the PSC, against which they must compete, is revealed to PFI bidders
from the outset. (Treasury response, paras 16/17).
3.2.2 However conscientiously the PSC is
calculated, it cannot claim the accuracy of actual competitive
bids under traditional (or DP) rules. For example, innovative
ideas for design or construction on the part of contractors will
not be taken into account.
3.2.3 The artificiality of the value for
money assessment is compounded by the generally understood non-availability
of public capital for schemes judged by the Department of Health
to be "PFI-able". Trusts unavoidably come under pressure
to demonstrate better value for the PFI route in order to ensure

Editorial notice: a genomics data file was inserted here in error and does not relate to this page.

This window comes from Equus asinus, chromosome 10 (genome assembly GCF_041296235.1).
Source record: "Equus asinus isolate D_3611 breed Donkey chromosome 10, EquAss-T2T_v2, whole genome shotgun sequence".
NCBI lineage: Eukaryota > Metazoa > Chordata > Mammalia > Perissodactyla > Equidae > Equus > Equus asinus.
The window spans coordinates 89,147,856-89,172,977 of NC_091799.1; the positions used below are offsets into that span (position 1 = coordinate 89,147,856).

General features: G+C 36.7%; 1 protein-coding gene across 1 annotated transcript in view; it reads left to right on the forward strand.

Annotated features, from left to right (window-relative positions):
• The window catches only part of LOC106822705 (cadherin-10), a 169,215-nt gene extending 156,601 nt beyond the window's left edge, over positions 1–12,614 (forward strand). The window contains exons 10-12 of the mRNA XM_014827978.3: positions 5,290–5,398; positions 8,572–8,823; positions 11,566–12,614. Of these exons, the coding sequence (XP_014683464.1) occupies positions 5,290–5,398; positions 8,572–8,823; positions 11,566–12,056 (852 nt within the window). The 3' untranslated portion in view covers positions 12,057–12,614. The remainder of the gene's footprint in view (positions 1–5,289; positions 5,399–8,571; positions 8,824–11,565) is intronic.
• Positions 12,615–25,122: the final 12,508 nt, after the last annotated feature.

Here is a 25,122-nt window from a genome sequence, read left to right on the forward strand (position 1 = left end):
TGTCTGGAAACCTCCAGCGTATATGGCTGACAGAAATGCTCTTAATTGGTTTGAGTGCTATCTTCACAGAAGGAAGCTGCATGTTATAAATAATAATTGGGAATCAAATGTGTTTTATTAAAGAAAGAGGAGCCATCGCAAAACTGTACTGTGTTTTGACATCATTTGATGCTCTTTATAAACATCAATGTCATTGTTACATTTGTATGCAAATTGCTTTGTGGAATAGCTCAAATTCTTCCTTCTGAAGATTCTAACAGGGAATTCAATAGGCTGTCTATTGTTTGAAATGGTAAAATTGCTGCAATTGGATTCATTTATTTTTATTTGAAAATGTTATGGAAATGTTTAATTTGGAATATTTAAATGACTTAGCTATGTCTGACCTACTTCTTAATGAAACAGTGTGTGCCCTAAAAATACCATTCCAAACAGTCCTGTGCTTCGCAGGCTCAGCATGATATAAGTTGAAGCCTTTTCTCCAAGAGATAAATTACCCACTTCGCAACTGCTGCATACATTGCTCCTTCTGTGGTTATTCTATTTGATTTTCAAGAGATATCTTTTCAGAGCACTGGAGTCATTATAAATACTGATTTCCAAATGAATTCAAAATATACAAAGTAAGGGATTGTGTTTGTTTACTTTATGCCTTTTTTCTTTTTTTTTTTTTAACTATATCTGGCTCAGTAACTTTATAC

the go-ahead for a needed new hospital or other major facility.
It may be significant that it is the PSC risk premium which has
often tilted the balance in favour of PFI. (Gaffney et al, BMJ
3.3 Risk Transfer
3.3.1 The fixed price element in PFI brings
the familiar benefits of greater budgeting certainty and easier
cost control. We found, during my employment, that the use of
fixed price contracts, wherever possible, also meant that we did
not have to build up in-house capability to the level needed to
supervise the potentially cheaper cost-plus alternative. There
were no illusions about otherwise benefiting from "risk transfer"
to the private sector; the survival of companies is proof of their
competence to cover risks of cost or time over-runs adequately
in their bids.
3.4 Ownership and Services
3.4.1 Under PFI, for 30 years or so, asset
ownership and the provision of certain transferred services will
be in the hands of the private sector. The problems of indirect